Navigating Tradition and Progress: Same-Sex Marriage Recognition in Nepal

The Nepalese society, deeply rooted in Hinduism, has long upheld the sacred union between a man and a woman as the epitome of marital sanctity.

The cultural fabric of Nepal has historically leaned towards traditional norms, heavily influenced by the Hindu mythology, where stories of deities such as Lord Shiva and Goddess Parvati, Lord Ram and Sita, underscore the virtue attributed to heterosexual relationships.

The concept of marriage is closely tied to procreation and the traditional gender roles of a man and a woman.

This has led to a lack of explicit discourse on same-sex marriage within the Hindu religion. The emphasis on procreation in marital unions has made it difficult for society to accept and acknowledge the legitimacy of same-sex unions.

However, in recent years, there has been an ongoing discourse on human rights and the need for equal rights and nondiscrimination for all individuals, regardless of their sexual orientation.

This is particularly important in a society with predominantly religious values, where the lens of human rights sensitization has become essential in navigating the complexities of societal acceptance, particularly concerning the LGBTQ+ community.

In the same light, human rights sensitization in Nepal has become a tool not only for raising awareness but also for challenging and dispelling the persistent misconceptions and superstitious beliefs that act as significant impediments to the societal acceptance of the rights associated with homosexual unions.

Amidst the current discussions and advocacy for human rights, there is optimism for a change in societal perspectives regarding same-sex marriage, particularly as the laws are becoming increasingly progressive in support of homosexual unions.

Nepal’s International Commitments and National Legal Framework

Despite Nepal’s status as a developing nation, the country has made strides in aligning its legal frameworks with international human rights commitments. The Universal Declaration of Human Rights (UDHR), adopted in 1948 and ratified by Nepal in 1991, recognizes the right to marry and find a family in Article 16.

The International Covenant on Civil and Political Rights (ICCPR), signed by Nepal, further reinforces the principles of the UDHR. Article 23 of the ICCPR underscores the right to marry and find a family without discrimination, emphasizing free consent in marital unions.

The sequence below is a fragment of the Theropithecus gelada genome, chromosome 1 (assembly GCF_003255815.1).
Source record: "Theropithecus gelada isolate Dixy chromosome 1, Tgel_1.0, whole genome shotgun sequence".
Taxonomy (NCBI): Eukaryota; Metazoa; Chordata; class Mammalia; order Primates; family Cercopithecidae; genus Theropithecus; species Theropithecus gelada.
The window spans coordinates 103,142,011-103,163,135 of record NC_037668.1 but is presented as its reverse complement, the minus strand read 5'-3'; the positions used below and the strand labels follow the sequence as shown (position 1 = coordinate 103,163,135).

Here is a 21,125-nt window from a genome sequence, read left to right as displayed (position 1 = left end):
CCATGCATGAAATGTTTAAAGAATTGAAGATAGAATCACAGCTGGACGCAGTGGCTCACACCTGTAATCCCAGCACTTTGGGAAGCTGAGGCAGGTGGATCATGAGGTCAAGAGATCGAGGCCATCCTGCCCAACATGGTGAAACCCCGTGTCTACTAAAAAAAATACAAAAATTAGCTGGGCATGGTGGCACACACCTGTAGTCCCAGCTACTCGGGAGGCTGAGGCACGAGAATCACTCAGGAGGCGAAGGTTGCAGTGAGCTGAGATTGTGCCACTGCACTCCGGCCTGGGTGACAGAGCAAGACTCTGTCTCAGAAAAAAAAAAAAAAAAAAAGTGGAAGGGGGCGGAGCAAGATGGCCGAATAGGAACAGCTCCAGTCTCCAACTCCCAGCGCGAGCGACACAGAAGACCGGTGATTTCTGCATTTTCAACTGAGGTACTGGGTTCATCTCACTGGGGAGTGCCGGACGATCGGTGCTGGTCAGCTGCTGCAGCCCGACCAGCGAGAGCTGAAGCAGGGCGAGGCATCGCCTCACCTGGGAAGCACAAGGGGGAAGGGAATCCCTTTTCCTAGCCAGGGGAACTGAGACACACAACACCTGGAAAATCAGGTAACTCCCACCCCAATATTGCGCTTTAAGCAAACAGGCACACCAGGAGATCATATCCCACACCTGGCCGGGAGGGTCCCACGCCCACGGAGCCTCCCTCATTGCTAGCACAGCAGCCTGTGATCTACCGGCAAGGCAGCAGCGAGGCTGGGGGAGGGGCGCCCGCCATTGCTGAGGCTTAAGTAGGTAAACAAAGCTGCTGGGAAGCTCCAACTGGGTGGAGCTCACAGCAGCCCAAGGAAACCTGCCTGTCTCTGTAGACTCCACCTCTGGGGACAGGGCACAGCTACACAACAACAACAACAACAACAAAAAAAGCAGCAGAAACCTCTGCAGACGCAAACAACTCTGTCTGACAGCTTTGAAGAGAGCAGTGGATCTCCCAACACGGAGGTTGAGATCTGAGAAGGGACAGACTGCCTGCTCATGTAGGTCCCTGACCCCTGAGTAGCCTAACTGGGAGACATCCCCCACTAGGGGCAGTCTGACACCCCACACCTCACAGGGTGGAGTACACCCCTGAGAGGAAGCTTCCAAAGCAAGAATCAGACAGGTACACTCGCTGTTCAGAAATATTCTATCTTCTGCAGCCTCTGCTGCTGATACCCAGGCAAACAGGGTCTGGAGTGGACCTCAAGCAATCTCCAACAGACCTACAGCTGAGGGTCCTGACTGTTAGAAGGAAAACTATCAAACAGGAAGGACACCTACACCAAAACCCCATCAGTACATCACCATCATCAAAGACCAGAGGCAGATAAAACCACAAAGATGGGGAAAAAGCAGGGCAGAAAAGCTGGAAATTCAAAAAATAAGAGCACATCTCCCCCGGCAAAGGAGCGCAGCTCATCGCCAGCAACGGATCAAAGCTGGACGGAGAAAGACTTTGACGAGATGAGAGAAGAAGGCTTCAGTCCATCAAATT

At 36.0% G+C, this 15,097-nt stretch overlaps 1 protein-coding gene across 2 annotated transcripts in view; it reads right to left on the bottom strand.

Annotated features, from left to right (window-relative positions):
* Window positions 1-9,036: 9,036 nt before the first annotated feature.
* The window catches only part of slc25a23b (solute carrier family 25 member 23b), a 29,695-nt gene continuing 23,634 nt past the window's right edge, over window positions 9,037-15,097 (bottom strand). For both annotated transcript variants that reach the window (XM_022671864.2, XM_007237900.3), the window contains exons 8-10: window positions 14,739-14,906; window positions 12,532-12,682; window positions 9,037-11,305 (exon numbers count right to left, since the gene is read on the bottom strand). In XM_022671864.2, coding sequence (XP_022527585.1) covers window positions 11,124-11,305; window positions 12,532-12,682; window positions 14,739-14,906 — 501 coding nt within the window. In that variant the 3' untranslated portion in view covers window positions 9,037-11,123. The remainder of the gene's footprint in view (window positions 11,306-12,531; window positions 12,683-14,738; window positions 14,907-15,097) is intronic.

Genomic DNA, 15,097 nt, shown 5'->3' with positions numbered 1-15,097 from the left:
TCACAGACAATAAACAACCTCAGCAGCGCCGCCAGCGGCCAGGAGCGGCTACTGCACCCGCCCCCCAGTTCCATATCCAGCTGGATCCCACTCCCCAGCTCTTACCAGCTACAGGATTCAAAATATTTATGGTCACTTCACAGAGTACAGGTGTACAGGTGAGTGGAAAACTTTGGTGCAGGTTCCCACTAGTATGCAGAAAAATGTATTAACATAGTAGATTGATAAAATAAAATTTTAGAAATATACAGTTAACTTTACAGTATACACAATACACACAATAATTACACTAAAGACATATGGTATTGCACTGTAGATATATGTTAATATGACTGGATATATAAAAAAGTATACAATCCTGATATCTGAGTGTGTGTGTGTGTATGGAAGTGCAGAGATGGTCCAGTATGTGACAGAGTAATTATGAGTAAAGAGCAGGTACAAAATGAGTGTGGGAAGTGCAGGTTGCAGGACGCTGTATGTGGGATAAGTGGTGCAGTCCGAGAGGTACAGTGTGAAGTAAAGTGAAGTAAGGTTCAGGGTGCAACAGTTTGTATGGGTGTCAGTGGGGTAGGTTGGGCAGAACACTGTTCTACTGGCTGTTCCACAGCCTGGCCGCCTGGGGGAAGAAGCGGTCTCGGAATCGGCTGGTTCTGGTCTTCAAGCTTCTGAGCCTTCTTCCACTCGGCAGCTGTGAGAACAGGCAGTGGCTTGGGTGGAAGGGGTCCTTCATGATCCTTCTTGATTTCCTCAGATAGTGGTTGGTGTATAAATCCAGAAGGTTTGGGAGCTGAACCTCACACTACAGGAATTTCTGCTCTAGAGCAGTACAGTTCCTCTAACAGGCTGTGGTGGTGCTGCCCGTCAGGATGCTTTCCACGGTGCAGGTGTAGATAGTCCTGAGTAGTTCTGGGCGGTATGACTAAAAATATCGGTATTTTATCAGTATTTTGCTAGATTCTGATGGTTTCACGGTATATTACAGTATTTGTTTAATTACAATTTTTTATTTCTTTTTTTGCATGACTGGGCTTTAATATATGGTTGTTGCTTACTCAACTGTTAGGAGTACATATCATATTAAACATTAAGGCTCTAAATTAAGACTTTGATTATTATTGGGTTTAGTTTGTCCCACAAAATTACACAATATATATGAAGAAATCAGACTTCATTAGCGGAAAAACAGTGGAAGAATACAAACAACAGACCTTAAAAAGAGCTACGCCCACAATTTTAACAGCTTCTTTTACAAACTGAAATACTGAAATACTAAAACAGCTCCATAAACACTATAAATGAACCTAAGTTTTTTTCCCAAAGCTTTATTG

At the national level, the Constitution of Nepal, 2015 in Article 18 reflects a commitment to eliminating all forms of discrimination, explicitly protecting the rights of gender minorities.

Article 18 (2) prohibits discrimination in the enforcement of general laws based on various factors including origin, religion, race, caste, tribe, sex, physical condition, disability, health status, marital status, pregnancy, economic status, language, region, ideological beliefs, or similar grounds.

Likewise, Section 69 of the Civil Code 2017 contains a provision regarding the Freedom of Marriage, stating that every person shall, subject to law, have the freedom to conclude a marriage, establish a family, and spend a conjugal life. This serves as evidence that the Nepalese legal system strongly advocates for equality and the prevention of discrimination in homosexual relationships.

Judicial Progress

In recognizing and safeguarding LGBTQ+ rights, especially concerning same-sex marriage, it is crucial not to disregard the advancements made within the judiciary. In a 2012 decision, the Supreme Court in the case of Rajani Shahi v.

The National Women’s Commission recognized the existence of a lesbian partnership by permitting Rajani Shahi to freely select her partner, Prem Kumari Nepali, as her husband. It stated that everyone has the right to choose their own lifestyle, including living alone or with a partner, regardless of their sexual orientation, and regardless of whether they want to formally enter into a marriage.

The decision confirmed that a woman or man cannot be legally denied the right to cohabitate with another same-sex woman or man if they wish to live with them. Similarly, in the case of Suman Panta v.

Ministry of Home Affairs and Department of Immigration (2017), the Supreme Court indirectly recognized the court marriage that occurred in Sacramento County, California between two homosexual women i.e. Suman Panta and Lesli Louis Melkin by ordering the Department of Immigration to grant them non-tourist visas.

A recent significant milestone occurred on June 27, 2023, when the Supreme Court of Nepal, through the single bench of Honorable Justice Til Prasad Shrestha, issued a landmark ruling by ordering the government to immediately begin registering same-sex marriages, making Nepal the first country in South Asia to allow the registration of same-sex marriages. Following this ruling, homosexual couples like Surendra Pandey and Maya Gurung, as well as Prakash Chaudhary and Manila Neupane, have got their marriage registered, demonstrating the nation’s progress towards accepting and allowing same-sex unions.

The journey towards full equality in Nepal may be ongoing, but the progress made in the legalization of same-sex marriage is a testament to the power of love, advocacy, and societal change and has allowed couples to publicly celebrate their love and commitment.–Mona Sharma & Dikshya Aryal



Please enter your comment!
Please enter your name here

Related news

Most Read